My new cousin also put me in touch with a woman who wants to help me with my research. She wants to see what sort of documentation exists to explain why Annie and John were placed with such questionable relatives. She also has been putting genealogies together for families from the county for years now. My information is becoming a part of a county history, which has been my goal from the very beginning.

All because of one Facebook post. It's good enough to become my latest obsession.




Why should we bother exploring what Facebook has to offer your research? Because the connections you could potentially make may prove to be absolutely indispensable. You’ll never know unless you look. And that kind of curiosity is what got most of us into this mess…





…and is in itself the greatest reward.

Sunday, March 16, 2014

Learning: Making a Timeline... for your BLOG!

Check out this amazing new timeline I learned how to use! Complete with documentation and links to the originals. I can finally post all of the documentation about an ancestor in one convenient post without it going on for days!

Also, because it runs out of a Google Spreadsheet in Google Drive, I can make an infinite number of these timelines without it taking up ANY drive space!

Think it can't get better? Well, it just did. Because it's a Google Spreadsheet, it will update in real time. So every time you make a breakthrough and find more documentation, all you have to do is add a line in the spreadsheet. It will then update automatically and display your result in the original post.

Check out Timeline JS if you want to harness this sweet awesomeness!

Saturday, March 8, 2014

Sweet Spots: Halifax, Nova Scotia

Doing genealogy for Halifax, Nova Scotia has been like a frolic through a genealogical sunny meadow. I've never seen a place that made it so easy to find original records, to use a new website, or trace multiple generations of a family. Quite frankly, when I die and go to genealogy heaven, it's gonna look like Canada.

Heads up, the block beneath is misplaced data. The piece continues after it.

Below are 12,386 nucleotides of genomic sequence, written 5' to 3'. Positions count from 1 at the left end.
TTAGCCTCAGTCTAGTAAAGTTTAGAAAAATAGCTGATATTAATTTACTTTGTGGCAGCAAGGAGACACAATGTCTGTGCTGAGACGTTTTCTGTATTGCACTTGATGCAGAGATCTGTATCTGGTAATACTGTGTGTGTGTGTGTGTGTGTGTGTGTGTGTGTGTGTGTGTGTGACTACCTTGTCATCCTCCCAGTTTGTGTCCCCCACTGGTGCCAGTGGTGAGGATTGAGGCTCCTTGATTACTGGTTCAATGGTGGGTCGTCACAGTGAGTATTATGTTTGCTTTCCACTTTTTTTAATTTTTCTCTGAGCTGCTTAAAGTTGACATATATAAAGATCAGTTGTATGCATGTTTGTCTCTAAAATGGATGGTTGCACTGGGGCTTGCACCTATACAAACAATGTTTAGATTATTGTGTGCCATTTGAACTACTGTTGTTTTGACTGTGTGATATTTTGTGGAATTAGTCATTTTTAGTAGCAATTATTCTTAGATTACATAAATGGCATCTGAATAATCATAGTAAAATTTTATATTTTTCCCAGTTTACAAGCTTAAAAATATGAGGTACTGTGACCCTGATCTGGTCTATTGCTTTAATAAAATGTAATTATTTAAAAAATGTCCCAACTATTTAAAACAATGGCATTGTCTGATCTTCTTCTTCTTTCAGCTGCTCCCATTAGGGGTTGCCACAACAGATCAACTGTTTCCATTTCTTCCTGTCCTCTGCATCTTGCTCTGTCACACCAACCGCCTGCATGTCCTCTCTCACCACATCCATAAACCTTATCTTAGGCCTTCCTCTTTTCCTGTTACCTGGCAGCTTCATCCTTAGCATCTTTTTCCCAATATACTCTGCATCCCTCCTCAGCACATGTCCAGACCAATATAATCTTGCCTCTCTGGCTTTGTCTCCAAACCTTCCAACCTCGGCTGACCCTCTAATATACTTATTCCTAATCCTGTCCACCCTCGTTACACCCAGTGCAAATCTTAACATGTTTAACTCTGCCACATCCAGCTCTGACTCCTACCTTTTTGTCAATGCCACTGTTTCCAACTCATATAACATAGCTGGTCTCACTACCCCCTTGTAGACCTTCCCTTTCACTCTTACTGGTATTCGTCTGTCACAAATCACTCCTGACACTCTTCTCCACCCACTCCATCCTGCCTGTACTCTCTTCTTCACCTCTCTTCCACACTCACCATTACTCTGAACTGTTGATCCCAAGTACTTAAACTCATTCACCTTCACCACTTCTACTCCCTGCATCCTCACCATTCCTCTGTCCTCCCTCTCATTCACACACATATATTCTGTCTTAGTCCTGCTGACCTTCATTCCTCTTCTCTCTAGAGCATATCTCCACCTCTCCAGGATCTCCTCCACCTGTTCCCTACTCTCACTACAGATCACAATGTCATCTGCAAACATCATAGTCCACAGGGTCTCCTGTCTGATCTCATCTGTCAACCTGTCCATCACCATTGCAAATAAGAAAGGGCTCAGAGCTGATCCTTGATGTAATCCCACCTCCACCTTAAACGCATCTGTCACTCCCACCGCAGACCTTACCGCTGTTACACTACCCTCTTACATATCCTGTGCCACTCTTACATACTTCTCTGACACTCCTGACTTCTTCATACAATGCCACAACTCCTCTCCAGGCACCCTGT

There's an essential trifecta which allows this to be the case, and our friends to the North deserve mad props for a job well done. So if you're doing Maritime genealogy, there are three resources you need to be using.


Library and Archives Canada

Before you sign up for Ancestry.ca, get your census records here! They have census records available for free, which you can download. The only one you have to pay to see is the 1921 Canadian census, which LAC sold to Ancestry.com. But if you take a visit to a local Latter-day Saint family history center, you can search the 1921 census there for free.

LAC is also your first stop for doing war research, especially WWI. My great great grandfather Lester Ince was one of the few black men admitted to the Canadian Expeditionary Forces in 1915. I got free access to his attestation papers, which I could also download for free. When I looked into what it would cost to buy copies of his personnel file, I was a little irritated to see it was .40 a page for a file of 25-75 pages. But it didn't last long, because I discovered that all of these personnel files are being digitized in honor of the 100th anniversary of World War I. By next year, I'll be able to download this information for free.



More countries should be taking lessons from Canada. 


Nova Scotia Archives, Historical Vital Statistics

The Nova Scotia Archives website itself is average. Every time I go onto it I find myself in a new section for the first time, not sure how I got there, and not really where I intended to go. But that's not the website on which I want to focus.

Buried in that website is THIS treasure trove: novascotiagenealogy.com

Not only can you search for birth, death, and marriage records... but you can search for them all on the same website... and you can see the originals!




I know, right?! Unheard of! But now that I've seen that someone has managed to do it, I can't for the life of me figure out what is wrong with the rest of the world.


Halifax Public Libraries

So my 3x great grandfather was a pretty amazing dude. He didn't let any sort of racial prejudice keep him from being a successful provider for his family. He lived a long life, fought the good fight, and after his death he actually had an obituary. And you wouldn't believe the struggle I've been through to find it.



I won't describe it, it's painful to my cerebrum.

Within 24 hours of contacting the Halifax Public Library and submitting my inquiry, they found the obituary I wanted. With incorrect information to search with, I might add. And not only are they going to send me the bill WITH the obituary, they're only gonna charge me $5 Canadian.

They didn't come at me with some nonsense about hiring a genealogist, or let's charge you $30 a year to be a part of our genealogy society first, or refuse to help me because I'm not a resident of their library system. Heck, I'm not even a resident of their country. But they gave my request their full attention until it was resolved, and they barely asked me for anything in return. And because of that, I'm going to give them a donation.